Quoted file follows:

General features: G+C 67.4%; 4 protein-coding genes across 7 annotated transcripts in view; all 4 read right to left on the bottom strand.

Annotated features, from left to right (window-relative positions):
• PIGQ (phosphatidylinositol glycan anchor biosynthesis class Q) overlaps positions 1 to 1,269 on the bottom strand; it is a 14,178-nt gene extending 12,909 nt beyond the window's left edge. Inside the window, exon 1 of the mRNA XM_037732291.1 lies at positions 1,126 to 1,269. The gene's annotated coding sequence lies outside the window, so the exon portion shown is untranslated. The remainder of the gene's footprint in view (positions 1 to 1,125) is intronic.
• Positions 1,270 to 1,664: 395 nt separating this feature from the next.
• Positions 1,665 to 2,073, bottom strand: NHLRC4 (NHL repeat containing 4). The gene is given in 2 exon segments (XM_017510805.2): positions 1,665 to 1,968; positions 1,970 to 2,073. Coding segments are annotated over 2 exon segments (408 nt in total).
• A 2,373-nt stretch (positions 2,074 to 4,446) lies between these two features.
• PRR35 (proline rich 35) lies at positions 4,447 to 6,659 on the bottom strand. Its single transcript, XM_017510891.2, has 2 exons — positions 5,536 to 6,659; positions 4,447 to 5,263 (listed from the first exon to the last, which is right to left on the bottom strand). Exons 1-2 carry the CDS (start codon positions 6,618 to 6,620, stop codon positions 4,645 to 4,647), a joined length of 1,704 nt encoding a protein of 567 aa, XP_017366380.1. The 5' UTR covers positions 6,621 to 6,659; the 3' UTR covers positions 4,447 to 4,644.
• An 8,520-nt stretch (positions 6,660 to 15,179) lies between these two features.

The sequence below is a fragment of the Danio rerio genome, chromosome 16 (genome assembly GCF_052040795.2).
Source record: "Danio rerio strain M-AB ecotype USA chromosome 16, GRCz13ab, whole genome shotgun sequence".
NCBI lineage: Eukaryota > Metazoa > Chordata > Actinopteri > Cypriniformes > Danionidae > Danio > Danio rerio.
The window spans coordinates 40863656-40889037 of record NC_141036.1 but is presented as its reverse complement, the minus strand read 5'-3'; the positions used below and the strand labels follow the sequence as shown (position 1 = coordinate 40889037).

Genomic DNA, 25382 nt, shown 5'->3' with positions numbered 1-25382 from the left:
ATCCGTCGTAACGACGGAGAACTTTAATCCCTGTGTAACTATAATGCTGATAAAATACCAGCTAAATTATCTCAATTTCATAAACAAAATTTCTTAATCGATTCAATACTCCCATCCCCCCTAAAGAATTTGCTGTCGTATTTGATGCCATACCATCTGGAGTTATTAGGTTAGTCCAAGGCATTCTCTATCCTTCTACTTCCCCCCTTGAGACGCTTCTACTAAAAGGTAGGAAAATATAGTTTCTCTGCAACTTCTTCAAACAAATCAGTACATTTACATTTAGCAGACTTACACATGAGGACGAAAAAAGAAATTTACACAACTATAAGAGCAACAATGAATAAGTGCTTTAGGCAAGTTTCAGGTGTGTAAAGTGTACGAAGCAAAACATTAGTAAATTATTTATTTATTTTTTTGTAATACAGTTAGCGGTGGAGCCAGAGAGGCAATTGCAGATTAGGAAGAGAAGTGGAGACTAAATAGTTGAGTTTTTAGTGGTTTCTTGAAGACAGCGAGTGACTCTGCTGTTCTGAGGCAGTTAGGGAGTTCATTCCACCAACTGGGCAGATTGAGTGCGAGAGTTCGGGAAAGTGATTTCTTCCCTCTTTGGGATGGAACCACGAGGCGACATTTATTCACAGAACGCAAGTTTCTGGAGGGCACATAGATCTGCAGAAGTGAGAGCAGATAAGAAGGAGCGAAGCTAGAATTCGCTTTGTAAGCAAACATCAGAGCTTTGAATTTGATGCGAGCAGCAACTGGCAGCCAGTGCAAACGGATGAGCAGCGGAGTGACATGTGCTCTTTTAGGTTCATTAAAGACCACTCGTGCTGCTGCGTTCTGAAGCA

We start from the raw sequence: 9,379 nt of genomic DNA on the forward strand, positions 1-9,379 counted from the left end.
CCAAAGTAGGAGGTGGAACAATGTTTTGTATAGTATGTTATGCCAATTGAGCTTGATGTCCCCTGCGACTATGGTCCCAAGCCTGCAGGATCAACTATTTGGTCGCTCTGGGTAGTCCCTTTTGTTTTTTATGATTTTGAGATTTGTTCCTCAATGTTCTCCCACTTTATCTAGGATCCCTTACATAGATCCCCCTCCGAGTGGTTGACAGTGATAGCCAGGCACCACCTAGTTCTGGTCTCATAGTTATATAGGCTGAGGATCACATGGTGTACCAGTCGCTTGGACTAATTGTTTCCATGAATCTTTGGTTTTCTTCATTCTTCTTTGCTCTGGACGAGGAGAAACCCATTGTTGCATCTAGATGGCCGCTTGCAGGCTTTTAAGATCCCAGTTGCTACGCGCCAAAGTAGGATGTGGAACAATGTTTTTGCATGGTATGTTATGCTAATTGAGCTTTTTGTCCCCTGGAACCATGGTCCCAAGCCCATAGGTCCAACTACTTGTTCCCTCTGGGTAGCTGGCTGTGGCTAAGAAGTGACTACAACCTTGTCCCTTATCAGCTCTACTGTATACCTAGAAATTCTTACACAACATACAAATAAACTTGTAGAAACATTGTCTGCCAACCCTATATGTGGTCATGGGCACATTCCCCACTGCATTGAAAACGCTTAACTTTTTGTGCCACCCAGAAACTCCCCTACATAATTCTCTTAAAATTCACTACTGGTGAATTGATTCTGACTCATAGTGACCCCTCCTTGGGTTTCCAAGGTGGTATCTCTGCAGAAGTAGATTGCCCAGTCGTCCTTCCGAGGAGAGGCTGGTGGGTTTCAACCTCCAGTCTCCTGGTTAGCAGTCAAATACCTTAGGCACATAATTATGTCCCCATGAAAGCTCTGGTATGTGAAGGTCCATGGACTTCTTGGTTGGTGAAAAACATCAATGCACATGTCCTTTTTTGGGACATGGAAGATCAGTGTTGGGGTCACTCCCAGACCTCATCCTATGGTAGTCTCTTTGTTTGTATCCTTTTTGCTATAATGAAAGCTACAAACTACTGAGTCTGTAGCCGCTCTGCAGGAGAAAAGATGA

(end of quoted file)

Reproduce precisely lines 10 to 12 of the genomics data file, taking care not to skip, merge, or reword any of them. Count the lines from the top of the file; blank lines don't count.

Source record: "Danio rerio strain M-AB ecotype USA chromosome 16, GRCz13ab, whole genome shotgun sequence".
NCBI lineage: Eukaryota > Metazoa > Chordata > Actinopteri > Cypriniformes > Danionidae > Danio > Danio rerio.
The window spans coordinates 40863656-40889037 of record NC_141036.1 but is presented as its reverse complement, the minus strand read 5'-3'; the positions used below and the strand labels follow the sequence as shown (position 1 = coordinate 40889037).